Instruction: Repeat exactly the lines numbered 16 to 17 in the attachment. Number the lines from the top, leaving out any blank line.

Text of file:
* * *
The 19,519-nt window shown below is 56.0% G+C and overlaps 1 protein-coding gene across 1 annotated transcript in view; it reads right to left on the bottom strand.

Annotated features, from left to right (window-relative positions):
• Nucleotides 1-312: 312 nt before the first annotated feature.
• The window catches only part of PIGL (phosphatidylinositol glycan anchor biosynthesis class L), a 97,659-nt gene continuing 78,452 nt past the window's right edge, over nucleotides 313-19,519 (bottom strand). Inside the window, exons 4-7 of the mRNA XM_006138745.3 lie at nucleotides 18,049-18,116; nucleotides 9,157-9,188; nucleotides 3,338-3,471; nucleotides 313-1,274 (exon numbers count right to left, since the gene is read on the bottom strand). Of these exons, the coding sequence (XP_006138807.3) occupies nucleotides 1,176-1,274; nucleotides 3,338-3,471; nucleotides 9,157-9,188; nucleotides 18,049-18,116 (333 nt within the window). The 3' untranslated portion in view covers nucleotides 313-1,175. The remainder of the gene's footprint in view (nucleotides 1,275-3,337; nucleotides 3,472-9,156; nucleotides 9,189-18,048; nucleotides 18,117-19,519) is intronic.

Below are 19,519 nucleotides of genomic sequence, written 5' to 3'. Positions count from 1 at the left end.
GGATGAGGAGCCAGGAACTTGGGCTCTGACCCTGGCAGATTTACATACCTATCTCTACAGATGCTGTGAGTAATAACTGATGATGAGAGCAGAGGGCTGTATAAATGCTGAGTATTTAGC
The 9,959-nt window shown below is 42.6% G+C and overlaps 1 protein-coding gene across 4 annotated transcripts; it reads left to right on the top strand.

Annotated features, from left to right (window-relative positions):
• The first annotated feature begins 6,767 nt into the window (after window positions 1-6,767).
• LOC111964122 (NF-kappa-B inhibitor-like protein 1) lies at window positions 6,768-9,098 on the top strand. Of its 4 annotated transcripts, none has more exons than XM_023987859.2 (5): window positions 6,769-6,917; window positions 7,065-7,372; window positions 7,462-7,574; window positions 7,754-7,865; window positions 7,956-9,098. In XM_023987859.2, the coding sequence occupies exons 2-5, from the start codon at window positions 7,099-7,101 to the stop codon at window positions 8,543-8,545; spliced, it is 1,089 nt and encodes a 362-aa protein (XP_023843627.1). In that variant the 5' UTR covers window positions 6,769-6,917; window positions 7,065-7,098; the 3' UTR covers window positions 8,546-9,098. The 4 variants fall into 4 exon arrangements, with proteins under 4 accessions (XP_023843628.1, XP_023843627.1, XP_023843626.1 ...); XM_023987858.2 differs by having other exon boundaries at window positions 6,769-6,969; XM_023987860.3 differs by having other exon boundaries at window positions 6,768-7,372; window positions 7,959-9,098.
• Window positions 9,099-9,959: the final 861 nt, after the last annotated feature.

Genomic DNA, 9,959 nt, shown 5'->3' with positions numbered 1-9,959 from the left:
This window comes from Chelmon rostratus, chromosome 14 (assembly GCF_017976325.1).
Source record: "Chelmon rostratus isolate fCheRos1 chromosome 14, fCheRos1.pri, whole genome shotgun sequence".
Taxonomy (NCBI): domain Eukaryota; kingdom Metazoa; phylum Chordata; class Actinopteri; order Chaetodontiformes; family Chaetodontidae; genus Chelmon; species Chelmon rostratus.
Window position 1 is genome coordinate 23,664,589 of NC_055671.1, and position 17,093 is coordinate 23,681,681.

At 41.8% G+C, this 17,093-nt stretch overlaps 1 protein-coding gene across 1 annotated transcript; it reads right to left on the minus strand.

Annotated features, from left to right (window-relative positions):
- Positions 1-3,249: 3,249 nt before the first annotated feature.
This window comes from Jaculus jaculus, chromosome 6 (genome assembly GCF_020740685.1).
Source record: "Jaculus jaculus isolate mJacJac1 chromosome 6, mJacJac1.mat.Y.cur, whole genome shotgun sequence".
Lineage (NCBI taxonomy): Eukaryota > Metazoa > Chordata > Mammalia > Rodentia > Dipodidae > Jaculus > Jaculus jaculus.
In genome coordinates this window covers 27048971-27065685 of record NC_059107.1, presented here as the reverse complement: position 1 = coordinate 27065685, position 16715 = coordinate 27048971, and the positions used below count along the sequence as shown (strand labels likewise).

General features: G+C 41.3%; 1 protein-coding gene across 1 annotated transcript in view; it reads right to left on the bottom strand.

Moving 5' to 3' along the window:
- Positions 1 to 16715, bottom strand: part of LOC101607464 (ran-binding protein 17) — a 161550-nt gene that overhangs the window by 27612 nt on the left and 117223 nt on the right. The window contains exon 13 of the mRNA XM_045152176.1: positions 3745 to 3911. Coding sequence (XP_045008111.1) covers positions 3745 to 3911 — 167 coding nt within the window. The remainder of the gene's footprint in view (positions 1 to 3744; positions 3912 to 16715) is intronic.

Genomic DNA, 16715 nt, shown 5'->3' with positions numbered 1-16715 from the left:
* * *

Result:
Window position 1 is genome coordinate 23,664,589 of NC_055671.1, and position 17,093 is coordinate 23,681,681.

At 41.8% G+C, this 17,093-nt stretch overlaps 1 protein-coding gene across 1 annotated transcript; it reads right to left on the minus strand.